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The industrial facility or smart-factory of the future is, in fact, here today. Automated processes ensure efficiency, and round-the-clock monitoring promises ongoing operations. However, not a lot of consideration is given to the crucial sensors in an industrial set up that makes this possible. Industrial sensors are the smaller but omnipresent element within those industrial facilities and factories, monitoring the entire ecosystem of an industrial operation and making sure those processes continue without a hitch. As sensor networks are brought online and form part of the Internet of Things (IoT) future, keeping them online is imperative. Industrial sensors typically run off of lithium-ion batteries and inevitably need replacing. A new startup is innovating in the space and taking the battery out of the equation altogether.

Smart factories and other industrial operations face replacement costs since sensor batteries eventually deplete. Some sensor batteries can last for up to a year before they need to be replaced.

However, a startup named Everactive says they have the answer to eliminating battery requirements that modern-day IoT sensors have. They are launching a self-powering sensor without a battery that can last up to 20 years.

  

How does the sensor work?

The sensors have come a long way since their inception. The initial concepts were bouncing around inside the minds of the two future co-founders of Everactive who were attending the Massachusetts Institute of Technology. David Wentzloff and Benton Calhoun focused their academic careers on low-power technologies. The former on low-power digital circuits and memory, while the latter focused on low power radios. Their combined skills have given birth to their new sensor — the Eversensor.

Source: Everactive

“It’s all enabled by the ultra-low-power chips that support continuous monitoring. Because our source of power is unlimited, we’re not making trade-offs like keeping radios off or doing something else [limiting] to save battery life,” Everactive Co-Chief Technology Officer David Wentzloff said.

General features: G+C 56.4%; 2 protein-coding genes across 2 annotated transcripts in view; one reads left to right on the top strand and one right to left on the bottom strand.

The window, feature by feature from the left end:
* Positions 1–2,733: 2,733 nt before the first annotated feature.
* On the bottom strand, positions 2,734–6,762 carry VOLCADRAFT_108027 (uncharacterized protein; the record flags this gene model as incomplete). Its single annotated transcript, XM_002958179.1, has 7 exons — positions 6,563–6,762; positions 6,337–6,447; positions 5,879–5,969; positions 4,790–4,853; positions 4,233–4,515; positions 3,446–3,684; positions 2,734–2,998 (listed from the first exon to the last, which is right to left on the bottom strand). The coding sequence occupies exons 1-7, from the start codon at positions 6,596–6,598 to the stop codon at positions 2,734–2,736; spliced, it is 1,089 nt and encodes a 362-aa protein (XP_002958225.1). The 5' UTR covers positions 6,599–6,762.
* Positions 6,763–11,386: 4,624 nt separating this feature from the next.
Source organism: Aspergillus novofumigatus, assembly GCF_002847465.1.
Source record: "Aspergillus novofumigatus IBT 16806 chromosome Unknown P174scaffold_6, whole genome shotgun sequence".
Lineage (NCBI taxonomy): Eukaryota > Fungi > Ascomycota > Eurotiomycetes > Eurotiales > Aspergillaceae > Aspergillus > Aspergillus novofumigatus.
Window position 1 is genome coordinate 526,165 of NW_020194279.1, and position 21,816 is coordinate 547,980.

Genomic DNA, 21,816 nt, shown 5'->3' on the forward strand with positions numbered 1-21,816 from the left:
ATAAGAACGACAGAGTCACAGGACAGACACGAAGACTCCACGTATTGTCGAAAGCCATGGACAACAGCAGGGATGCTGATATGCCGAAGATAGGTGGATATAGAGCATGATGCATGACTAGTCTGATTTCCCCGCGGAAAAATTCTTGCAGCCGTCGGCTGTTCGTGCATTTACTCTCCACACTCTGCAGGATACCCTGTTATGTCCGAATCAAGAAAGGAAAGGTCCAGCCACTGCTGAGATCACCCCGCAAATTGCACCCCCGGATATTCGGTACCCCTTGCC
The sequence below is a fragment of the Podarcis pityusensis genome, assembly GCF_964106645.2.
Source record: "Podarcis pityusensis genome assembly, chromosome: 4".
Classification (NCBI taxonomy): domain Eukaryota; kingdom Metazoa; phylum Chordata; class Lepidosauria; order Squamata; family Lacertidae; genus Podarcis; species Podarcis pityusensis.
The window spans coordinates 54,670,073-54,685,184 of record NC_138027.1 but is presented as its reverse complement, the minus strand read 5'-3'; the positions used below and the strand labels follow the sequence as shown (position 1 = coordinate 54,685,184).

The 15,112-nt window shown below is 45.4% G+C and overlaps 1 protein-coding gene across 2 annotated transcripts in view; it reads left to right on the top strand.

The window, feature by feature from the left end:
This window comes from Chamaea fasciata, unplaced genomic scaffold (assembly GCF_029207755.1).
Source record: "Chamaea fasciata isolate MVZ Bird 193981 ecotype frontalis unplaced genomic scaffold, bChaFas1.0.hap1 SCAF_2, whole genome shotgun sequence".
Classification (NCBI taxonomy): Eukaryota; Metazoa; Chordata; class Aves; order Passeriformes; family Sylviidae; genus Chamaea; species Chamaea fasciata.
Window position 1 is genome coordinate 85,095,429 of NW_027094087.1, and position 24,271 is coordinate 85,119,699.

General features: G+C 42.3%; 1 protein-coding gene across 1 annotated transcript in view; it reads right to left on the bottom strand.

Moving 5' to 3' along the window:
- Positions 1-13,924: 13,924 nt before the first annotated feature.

Everactive says the ultra-low-power integrated circuits harvest energy from indoor light and vibrations. There is also an outdoor self-powered sensor available that can utilize small collar cells to power the sensors. The Eversensors can be fixed to key infrastructure in industrial operations and can sense when those machines stop functioning. The sensors do this by measuring temperature, acceleration, vibration, pressure, and more.

Everactive says the sensor meets all of the sensing, processing, and wireless capabilities that any battery-powered sensor does. Process optimization and reduced maintenance cost of both the sensors and industrial machinery are just some of the benefits of sensors working around the clock.

“Removing the need for batteries solves one of the key limitations of the IoT and represents a fundamental paradigm shift, allowing our customers to deploy wireless sensors at scale and gain access to new, high-value data-driven insights,” Bob Nunn, the CEO of Everactive, said.

The company is boasting the world’s lowest power radios and are deploying them for some of the biggest industrial companies in the world. With batteryless technologies generating much interest in the world of industrial engineering, more battery-intensive technologies could see new opportunities in a plethora of industries.

 

Works Cited

“Industrial IoT - Batteryless Sensors   Data Analytics.” Everactive, 31 July 2020, everactive.com/.

Zach Winn | MIT News Office. “The Factory of the Future, Batteries Not Included.” MIT News, 20 Aug. 2020, news.mit.edu/2020/everactive-sensors-0820.

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